TEDxFSCJ Salon: Meklit - Passports in Ethio-Jazz

SATURDAY, FEBRUARY 17, 2018 AT MOSH 3:00 P.M. - 4:30 P.M.

The music of Meklit Hadero is an invitation to explore. From the melodic soundscapes of her native Ethiopia to the jazz and hip-hop rhythms she heard growing up in New York, Meklit creates music that speaks to the unexpected poetry of everyday sounds, the joy of artistic creation, and the richness of transnational spaces and multicultural identities.

Join TEDxFSCJ for a behind-the-scenes conversation with San Francisco-based vocalist and TED Senior Fellow Meklit Hadero.  Hosted by Avant Arts founder Keith Marks and FSCJ student Eden Molla, the afternoon’s salon will explore several themes central to Meklit’s music and activism: musical cultures of the Nile River region; Ethiopian rhythms and Amharic idioms; multidisciplinary artwork; and the bridging of local and global immigrant communities.




Meklit is an Ethio-American vocalist, composer, and cultural instigator bringing together Ethio-Jazz with a singer-songwriter's storytelling and strum.  Her most recent album, When the People Move, the Music Moves Too, was released last year on Six Degrees Records, and she has been featured in NPR, Vibe Magazine, and BBC World Service.  A TED Senior Fellow, Meklit is the co-founder of the Nile Project, an initiative that helps Nile citizens and musicians ensure the sustainability of their river.



Keith is the founder of Avant, the music-based nonprofit which hosts a concert series, a weekly radio show on WJCT, a new film series launching in March at Sun-Ray Cinema, and an educational outreach program called Passport: Music. A graduate of UNF, Keith received his master’s degree from Tel Aviv University. He has founded a number of nonprofit and community initiatives in Northeast Florida and works as a neuromuscular therapist at his and his wife’s Pilates/Massage business in Avondale.



Eden is a communication student at Florida State College at Jacksonville and a first-generation Ethiopian American. As a columnist writing for Stanton College Preparatory School’s award-winning newspaper, the Devil’s Advocate, she explored local education issues ranging from dress codes to standardized testing. Her five-week travels in Ethiopia have inspired her to become an advocate for Ethiopian identity and culture at home and abroad.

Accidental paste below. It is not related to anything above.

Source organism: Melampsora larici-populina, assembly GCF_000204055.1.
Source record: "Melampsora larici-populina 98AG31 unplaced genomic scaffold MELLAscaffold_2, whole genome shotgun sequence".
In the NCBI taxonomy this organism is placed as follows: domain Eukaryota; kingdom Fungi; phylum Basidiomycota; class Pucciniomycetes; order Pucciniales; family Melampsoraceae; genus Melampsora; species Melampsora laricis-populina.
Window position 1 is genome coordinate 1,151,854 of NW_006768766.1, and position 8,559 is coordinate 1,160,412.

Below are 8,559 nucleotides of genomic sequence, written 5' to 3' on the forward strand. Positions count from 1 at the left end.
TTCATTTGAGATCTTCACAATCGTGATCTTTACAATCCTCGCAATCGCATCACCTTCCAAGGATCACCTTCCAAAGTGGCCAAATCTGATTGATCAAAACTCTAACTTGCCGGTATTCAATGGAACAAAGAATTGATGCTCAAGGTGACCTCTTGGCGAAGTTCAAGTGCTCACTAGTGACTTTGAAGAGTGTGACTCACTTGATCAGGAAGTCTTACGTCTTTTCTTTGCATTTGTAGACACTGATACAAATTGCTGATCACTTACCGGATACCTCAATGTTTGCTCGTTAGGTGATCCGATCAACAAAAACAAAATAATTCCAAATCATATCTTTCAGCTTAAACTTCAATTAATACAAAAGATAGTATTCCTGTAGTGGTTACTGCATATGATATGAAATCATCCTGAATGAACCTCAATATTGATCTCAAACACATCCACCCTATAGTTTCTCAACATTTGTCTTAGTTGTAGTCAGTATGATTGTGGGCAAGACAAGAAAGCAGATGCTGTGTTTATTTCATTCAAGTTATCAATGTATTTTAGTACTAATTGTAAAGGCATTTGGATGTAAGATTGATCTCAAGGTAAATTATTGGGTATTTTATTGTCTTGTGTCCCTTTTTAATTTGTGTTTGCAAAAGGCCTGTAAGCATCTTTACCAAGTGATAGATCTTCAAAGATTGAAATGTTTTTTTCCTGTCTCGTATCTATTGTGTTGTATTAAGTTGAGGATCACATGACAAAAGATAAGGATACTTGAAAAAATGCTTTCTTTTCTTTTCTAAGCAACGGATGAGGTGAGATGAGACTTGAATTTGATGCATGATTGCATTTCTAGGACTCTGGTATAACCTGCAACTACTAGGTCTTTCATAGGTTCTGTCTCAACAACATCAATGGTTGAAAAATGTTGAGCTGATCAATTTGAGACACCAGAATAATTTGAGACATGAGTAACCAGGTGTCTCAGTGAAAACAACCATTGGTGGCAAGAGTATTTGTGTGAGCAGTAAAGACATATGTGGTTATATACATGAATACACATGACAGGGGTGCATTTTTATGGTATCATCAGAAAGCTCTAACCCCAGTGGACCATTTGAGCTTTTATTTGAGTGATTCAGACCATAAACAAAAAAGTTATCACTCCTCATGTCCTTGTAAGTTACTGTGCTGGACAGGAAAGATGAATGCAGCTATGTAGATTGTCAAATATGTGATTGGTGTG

TEDxFSCJ Salon: Rediscovering Space

For millennia, people looked to the stars as a source of awe and inspiration. Today, new ventures between private industry and government agencies like NASA have reignited our sense of wonder, prompting many to ask not only when humans will finally reach Mars, but what careers and businesses are experiencing the greatest growth and how ordinary people and science professionals can get involved.

Join TEDxFSCJ as we partner with the Museum of Science & History (MOSH) in hosting a salon focused on how Florida and the First Coast are accelerating the pace of space exploration. The evening’s speakers will include NASA engineer Kathleen O’Brady, Lockheed Martin engineer Chelsea Partridge, Professor of Astronomy Mike Reynolds, Made In Space CEO Andrew Rush, and hostJennifer Ruliffson, a student at the University of North Florida. 

At the close of the evening, attendees will have the opportunity to look through telescopes positioned atop the museum roof—courtesy of JAX #popscope, the local affiliate of #Popscope, an urban movement of astronomers who host free, “pop-up” events across North America.




Kathleen is Lead Certification System Engineer for NASA’s Commercial Crew Program in which she oversees the certification of Boeing’s CST-100 Starliner, a spacecraft for transporting crew to and from the International Space Station.  Kathleen graduated with a bachelor’s degree in aerospace engineering from Embry-Riddle Aeronautical University and a master’s degree in physics from the University of Central Florida. Kathleen considers herself fortunate to have supported the space shuttle program from 2004 until its retirement in 2011.